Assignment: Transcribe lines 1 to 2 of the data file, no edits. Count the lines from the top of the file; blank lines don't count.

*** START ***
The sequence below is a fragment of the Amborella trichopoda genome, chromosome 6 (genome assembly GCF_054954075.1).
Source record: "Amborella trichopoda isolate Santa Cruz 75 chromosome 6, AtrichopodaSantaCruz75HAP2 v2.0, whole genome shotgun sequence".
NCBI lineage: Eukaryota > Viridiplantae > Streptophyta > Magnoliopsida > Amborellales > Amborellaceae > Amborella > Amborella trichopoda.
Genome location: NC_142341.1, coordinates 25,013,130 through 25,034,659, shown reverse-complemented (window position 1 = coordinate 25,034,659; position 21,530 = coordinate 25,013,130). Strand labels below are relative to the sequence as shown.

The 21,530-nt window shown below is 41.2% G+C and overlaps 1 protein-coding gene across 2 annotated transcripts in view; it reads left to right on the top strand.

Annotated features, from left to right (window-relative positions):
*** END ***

The sequence below is a fragment of the Amborella trichopoda genome, chromosome 6 (genome assembly GCF_054954075.1).
Source record: "Amborella trichopoda isolate Santa Cruz 75 chromosome 6, AtrichopodaSantaCruz75HAP2 v2.0, whole genome shotgun sequence".